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Hands-on with the Samsung NX1 camera

Elias Plastiras | Nov. 25, 2014
With a large sensor and a fast frame rate, Samsung is pitching the NX1 directly at the big guns of the digital SLR market, in addition to the high-end models that are available in the interchangeable lens camera (or compact system camera) market.

There was a bit of a discrepancy between the battery bar indicator in the settings window and the battery indicator on the rear screen, with the bar indicator seemingly showing more available life than the percentage indicator on the rear. It's something we had to keep in mind.

In addition to the traditional shooting features that the NX1 offers, it also builds on the more non-traditional features. By this we mean wireless features. The NX1 can connect to your smartphone for functions such as the remote viewfinder, and also to allow you to transfer photos to the phone after they have been taken. It also includes a Quick Transfer feature that transmits thumbnails of photos to your phone the moment they have been taken. You can see immediately which photos you might want to transfer in their native size to your phone.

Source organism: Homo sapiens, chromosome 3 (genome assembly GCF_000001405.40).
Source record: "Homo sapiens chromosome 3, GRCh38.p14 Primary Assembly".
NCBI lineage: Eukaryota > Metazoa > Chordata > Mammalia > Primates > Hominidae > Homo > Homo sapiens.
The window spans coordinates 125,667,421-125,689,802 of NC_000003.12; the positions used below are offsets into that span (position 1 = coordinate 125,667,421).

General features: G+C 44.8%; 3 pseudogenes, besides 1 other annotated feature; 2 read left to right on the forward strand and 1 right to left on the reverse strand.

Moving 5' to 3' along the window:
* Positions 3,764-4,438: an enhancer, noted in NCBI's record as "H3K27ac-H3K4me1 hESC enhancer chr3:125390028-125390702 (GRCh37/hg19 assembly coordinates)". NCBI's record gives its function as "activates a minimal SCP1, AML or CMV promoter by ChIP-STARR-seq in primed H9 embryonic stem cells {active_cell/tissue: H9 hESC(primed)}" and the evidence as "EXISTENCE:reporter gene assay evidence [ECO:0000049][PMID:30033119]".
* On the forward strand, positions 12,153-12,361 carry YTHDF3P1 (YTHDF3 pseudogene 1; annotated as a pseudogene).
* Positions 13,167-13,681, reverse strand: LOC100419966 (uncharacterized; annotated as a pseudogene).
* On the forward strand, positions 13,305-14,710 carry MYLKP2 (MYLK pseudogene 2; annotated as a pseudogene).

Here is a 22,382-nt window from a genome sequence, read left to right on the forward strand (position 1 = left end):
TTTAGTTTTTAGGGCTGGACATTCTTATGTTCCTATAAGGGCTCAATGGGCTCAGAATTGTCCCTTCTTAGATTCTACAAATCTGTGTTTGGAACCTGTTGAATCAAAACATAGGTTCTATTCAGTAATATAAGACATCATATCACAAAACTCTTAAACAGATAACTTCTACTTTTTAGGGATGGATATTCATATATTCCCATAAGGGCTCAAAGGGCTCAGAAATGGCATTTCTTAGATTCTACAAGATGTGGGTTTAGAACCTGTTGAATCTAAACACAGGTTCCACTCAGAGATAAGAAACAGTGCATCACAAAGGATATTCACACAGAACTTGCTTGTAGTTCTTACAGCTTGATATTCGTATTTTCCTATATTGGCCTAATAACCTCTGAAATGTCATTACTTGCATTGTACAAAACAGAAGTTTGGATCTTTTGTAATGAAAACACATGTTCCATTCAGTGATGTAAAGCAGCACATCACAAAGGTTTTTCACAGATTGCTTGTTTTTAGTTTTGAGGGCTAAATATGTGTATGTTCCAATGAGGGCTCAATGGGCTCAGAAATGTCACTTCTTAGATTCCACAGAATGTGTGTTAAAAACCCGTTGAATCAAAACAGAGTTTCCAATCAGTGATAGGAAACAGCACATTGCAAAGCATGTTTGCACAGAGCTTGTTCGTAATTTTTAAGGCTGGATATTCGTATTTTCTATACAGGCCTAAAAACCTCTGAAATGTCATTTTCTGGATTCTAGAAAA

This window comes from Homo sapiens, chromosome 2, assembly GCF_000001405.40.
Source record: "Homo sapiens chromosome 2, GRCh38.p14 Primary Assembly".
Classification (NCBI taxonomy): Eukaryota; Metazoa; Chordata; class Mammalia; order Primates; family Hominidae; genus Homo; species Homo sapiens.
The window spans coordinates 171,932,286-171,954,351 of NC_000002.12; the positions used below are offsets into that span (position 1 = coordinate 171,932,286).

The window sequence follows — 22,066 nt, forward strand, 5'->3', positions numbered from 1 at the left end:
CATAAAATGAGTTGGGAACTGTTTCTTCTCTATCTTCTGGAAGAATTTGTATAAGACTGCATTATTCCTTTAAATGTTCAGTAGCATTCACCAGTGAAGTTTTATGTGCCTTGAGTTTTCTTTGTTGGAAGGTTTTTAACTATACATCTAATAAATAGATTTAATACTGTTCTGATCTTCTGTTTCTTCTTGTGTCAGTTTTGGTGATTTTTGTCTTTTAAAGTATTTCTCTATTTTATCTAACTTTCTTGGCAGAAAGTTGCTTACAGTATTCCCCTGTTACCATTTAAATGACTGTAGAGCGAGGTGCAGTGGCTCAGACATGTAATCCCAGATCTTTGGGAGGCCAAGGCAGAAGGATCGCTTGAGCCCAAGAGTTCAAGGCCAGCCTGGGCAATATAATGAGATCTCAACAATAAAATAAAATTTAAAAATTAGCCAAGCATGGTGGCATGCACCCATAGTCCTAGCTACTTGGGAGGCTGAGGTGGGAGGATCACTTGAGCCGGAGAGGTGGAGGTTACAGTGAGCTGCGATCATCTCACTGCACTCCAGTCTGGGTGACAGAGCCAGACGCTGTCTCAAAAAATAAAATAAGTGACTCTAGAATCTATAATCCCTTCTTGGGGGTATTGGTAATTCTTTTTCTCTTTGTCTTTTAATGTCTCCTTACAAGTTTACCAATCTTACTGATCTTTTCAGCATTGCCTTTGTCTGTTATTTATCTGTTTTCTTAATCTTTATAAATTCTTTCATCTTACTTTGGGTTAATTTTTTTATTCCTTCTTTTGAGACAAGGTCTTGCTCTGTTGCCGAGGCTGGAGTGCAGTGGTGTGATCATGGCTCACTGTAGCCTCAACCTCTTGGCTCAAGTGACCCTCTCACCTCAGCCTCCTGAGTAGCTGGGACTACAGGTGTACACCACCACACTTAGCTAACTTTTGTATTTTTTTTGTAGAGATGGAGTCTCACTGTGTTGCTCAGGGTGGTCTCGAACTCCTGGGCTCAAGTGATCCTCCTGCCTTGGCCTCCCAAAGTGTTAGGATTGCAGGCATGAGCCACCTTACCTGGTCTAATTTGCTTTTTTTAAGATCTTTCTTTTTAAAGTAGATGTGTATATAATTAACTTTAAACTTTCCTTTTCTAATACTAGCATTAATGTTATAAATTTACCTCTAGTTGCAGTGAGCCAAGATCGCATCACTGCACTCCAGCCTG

The app for viewing and transferring photos is different compared to previous NX cameras, with the NX1 requiring a new app called Samsung Camera Manager. Bluetooth and NFC are used by the camera, and this can make the pairing process very easy. We had everything up and running in a matter of seconds, and file transfers were reliable.

Using wireless can be a good way to copy files over from the camera that you want to share online immediately while you are out in the field. Be aware that it will put a strain on your battery.

Other things to note about this camera are that it still has the auto mode and scene modes that make Samsung cameras a cinch to use, and these modes can be a good way to get some creativity juices flowing, even if you know what you're doing — they are just fun to use, especially the sweeping panorama mode.

We'll bring you our full review of the NX1 once we get a retail version. The one that we had hands-on time with was not the final product, but it still produced some very good shots. You can see the results if you click the image gallery at the top of this article.

We shot in JPEG mode, and its dynamic range was particularly impressive. The camera marries the focus and exposure points (they can be divorced too), so for many of the mountain shots we generally pointed at the brightest spot to give the pictures more depth in the shadows. RAW mode will be favourable for those of you who want to take complete control over the way your photos look.


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